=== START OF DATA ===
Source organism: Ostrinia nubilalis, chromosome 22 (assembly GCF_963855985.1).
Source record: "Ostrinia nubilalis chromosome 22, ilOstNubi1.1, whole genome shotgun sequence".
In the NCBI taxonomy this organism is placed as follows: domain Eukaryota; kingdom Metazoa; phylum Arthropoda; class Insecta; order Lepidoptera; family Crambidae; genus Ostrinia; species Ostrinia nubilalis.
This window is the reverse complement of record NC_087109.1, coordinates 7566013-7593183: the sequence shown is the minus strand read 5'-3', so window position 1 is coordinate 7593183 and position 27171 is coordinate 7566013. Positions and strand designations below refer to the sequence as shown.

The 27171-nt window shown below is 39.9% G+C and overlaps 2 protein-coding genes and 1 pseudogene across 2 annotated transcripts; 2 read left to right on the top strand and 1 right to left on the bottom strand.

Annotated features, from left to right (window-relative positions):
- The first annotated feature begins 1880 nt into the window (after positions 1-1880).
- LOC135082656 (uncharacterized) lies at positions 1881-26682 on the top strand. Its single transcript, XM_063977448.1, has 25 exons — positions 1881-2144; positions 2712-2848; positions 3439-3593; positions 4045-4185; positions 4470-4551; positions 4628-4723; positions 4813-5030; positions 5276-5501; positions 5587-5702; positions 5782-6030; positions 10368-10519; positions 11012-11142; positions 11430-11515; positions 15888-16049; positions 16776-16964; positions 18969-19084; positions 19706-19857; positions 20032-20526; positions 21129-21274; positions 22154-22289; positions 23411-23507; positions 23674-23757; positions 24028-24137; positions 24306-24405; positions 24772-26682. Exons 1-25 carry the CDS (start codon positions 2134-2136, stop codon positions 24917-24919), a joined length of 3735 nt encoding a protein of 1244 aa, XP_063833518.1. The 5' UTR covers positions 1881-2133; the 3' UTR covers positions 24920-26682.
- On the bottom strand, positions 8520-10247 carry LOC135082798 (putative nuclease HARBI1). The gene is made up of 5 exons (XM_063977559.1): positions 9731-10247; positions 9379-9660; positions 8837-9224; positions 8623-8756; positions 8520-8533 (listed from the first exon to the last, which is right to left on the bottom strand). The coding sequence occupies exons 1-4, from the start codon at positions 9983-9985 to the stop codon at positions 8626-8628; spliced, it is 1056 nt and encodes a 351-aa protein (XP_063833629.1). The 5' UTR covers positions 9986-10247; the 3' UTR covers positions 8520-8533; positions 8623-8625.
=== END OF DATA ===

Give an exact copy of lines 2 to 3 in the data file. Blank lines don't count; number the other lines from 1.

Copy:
Source record: "Ostrinia nubilalis chromosome 22, ilOstNubi1.1, whole genome shotgun sequence".
In the NCBI taxonomy this organism is placed as follows: domain Eukaryota; kingdom Metazoa; phylum Arthropoda; class Insecta; order Lepidoptera; family Crambidae; genus Ostrinia; species Ostrinia nubilalis.